Under PG&E’s time-of-use rate plan, installing a home battery is not worthwhile for solar customers looking to maximize saving with rate arbitrage. At this time, home batteries are only financially advantageous for solar homeowners on PG&E’s EV rate plan.
For solar customers looking for a solution for potential power outages the most economically savvy solution is an ultra quiet generator.
For non-EV owners, adding the cost of a home battery into the solar installation equation, reduces your return on investment and extends your payback period. Still, any salesman can sell a battery when bundled with solar because the ROI for solar is that high!
Thus, solar companies will continue to capitalize on home energy storage as long as homeowners adopt battery backup systems as a solution for potential power outages and energy arbitrage.
Here is some information to help you make an informed decision.
How Lithium-Ion Batteries Work:
The surplus energy you produce during the day is stored in your battery. At night, as your production decreases, or during an outage, you can draw from the electricity that you have stored. In addition, you can program your battery to run during peak hours, to “maximize” your savings.
The actuality is that the money you save on slightly lower electricity rates by programming your battery to run during peak hours is not significant enough to break-even and in the long run, you will most likely loose money on your investment, unless you are on PG&E’s EV (Electric Vehicle) rate plan.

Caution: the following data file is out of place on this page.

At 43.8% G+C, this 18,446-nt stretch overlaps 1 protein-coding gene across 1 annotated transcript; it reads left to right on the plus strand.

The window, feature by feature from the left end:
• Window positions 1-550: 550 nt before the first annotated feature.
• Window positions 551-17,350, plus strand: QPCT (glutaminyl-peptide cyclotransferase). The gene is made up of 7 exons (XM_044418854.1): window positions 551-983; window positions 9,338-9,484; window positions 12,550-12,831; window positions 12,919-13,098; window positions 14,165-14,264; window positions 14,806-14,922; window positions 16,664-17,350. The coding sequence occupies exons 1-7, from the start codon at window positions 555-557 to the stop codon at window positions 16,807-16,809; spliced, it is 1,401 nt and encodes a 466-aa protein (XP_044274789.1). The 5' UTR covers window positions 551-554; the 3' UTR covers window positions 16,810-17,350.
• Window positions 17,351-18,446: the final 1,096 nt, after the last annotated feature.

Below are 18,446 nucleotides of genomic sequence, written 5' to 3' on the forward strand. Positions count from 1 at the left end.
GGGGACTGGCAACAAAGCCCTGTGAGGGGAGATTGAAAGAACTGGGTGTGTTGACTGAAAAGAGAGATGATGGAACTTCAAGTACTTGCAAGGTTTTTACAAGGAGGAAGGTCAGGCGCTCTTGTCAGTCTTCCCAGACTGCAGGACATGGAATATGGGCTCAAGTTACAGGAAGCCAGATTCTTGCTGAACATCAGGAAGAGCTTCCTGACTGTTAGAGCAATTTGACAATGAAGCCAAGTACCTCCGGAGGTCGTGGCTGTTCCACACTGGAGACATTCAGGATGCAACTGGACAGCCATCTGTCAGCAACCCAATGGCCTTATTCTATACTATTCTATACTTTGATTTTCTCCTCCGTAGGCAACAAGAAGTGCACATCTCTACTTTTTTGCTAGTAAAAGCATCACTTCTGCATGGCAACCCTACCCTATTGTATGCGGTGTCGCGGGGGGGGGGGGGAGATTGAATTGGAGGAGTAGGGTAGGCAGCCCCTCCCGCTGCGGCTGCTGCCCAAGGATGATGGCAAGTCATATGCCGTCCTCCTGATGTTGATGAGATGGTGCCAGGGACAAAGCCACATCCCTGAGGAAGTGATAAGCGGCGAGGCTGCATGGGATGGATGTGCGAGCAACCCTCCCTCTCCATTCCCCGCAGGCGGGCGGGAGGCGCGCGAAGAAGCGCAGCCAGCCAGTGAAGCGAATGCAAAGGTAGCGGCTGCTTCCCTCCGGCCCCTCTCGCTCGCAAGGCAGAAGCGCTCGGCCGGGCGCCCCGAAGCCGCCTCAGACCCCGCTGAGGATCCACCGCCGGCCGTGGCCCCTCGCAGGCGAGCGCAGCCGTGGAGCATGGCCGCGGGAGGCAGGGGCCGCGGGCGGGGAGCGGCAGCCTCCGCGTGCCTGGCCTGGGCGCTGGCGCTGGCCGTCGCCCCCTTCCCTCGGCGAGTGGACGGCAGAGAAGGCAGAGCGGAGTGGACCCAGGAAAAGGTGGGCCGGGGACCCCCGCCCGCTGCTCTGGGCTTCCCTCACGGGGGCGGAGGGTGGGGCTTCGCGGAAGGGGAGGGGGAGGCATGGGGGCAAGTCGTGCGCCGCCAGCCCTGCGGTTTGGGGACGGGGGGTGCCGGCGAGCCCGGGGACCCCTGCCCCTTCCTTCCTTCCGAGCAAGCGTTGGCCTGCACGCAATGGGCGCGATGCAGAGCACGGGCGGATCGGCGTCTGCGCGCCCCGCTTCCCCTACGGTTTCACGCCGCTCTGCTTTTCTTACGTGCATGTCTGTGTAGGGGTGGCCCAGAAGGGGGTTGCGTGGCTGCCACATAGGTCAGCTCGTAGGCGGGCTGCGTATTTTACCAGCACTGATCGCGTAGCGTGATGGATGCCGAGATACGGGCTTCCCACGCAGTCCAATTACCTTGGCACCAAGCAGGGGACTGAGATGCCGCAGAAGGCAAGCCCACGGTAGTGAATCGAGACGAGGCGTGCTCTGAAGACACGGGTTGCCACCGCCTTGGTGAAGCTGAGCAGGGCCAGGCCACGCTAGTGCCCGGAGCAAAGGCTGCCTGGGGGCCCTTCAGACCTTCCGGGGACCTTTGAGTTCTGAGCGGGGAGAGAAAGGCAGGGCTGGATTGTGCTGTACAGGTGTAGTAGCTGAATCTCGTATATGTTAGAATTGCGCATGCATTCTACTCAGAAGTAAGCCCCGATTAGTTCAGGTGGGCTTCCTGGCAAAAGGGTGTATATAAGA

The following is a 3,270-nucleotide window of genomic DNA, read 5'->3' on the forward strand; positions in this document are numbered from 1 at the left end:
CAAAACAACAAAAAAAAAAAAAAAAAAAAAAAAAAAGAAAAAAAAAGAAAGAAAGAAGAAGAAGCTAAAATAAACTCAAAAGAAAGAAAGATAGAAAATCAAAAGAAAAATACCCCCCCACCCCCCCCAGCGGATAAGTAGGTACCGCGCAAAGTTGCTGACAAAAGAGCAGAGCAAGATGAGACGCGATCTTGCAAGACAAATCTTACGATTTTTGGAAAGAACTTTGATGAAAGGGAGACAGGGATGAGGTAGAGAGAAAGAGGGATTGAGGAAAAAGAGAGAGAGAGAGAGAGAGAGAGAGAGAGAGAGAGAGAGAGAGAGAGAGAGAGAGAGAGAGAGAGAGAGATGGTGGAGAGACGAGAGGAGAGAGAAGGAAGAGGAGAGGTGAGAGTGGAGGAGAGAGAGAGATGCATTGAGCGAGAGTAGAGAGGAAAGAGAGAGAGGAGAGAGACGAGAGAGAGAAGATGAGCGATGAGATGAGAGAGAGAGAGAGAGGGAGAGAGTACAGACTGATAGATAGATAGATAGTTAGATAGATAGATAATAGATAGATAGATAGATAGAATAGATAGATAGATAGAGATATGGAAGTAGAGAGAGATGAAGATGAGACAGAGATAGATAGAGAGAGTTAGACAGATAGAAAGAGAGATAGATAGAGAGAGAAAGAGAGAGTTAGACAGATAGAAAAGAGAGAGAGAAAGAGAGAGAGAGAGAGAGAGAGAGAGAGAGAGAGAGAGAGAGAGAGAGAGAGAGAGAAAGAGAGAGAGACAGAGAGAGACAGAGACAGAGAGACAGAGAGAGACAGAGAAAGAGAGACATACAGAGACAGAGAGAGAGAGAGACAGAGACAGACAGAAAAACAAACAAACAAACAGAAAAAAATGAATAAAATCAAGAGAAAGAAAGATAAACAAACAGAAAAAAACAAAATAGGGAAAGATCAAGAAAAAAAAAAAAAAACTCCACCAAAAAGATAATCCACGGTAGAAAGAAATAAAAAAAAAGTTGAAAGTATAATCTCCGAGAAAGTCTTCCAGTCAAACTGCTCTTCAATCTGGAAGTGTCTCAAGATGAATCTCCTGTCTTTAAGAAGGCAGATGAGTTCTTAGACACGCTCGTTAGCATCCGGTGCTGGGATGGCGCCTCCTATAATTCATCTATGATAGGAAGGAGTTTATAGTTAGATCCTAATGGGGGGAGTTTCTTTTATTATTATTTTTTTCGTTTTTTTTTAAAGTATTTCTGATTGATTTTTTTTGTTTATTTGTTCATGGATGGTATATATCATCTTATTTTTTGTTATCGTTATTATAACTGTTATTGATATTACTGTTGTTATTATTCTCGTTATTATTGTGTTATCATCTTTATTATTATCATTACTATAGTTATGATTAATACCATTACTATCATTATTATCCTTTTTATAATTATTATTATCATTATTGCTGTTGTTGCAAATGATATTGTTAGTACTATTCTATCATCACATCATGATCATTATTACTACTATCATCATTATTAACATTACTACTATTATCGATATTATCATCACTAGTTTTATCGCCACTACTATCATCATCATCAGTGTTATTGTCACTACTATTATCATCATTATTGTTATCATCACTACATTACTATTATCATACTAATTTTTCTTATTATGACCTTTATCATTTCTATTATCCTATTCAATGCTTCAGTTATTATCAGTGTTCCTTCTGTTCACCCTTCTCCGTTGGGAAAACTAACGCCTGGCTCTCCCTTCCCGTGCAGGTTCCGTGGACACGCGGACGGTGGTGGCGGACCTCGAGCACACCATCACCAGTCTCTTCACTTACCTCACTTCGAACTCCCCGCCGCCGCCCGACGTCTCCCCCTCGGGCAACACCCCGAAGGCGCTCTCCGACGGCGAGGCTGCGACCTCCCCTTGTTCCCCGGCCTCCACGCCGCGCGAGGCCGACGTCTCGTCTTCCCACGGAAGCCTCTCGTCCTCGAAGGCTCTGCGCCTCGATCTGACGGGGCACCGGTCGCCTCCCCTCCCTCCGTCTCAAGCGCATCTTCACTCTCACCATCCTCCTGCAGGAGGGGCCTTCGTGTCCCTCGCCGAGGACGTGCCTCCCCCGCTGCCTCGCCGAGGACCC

“Maximizing” Your Savings
How much money you can “save” depends entirely on the difference in price between off-peak pricing and peak pricing. With PG&E’s current solar rate plan (E-TOU), Peak Pricing during summer, (June 1 – September 30), is about $0.40, Off-Peak is $0.32. In winter, (October 1 – May 1), Peak pricing is about $0.28, Off-Peak is $0.27. This means you can save about $0.08 per kWh during Summer Peak Hours, and $0.01 per kWh during Winter Peak Hours.
For example, with the LG Chem RESU 10H storage system, the battery can hold and displace 9.3 kWh of usable energy per day. In the absolute best case scenario, if you use all 9.3 kWh during Peak Hours (3PM – 8PM, Monday – Friday), and save 8 cents per kWh during Summer Peak Hours and 1 cent per kWh in Winter, (excluding weekends), you can save up to 74 cents a day in summer and up to 9 cents a day in winter to potentially accumulate a maximum of $86.03 in annual savings with PG&E’s current solar rate plan.
The Loss of Transferring Energy
There is an unspoken consequence of programming your battery to run during peak hours: you waste kilowatt hours. Both the LG and Tesla battery only have 90% round trip efficiency, therefore, it takes an additional 10% of energy to charge your battery. So the money you save by shaving peak hours is more or less cancelled out by this reality.
If PG&E changes their solar rate plan to make batteries more cost effective, then we will recommend them to those investing in solar, but chances are (knowing PG&E), they’re going to make it more expensive, not less! For now, PG&E can be viewed as an ideal battery system through their NEM 2.0 program for solar homeowners.
If your main concern is having power during an outage, we recommend investing in a ultra-quiet generator. Emergencies require generators, not batteries that “depending on the weather” may help you. Not to mention, they cost less and last a lifetime!
Bottom line is solar energy saves you money, energy storage adds security.
With Green Stock Solar, your financial interests are of our interest. We are certified to install LG Chem RESU 10H home batteries, however we still cannot recommend them at this time. We can also install solar, “storage ready” so that when and if you decide a battery is worth it, you’re home is already equipped with the proper inverter.
Never forget to do your research. Numbers don’t lie, salesmen do. If you have any questions about solar, batteries or generators, please don’t hesitate to reach out!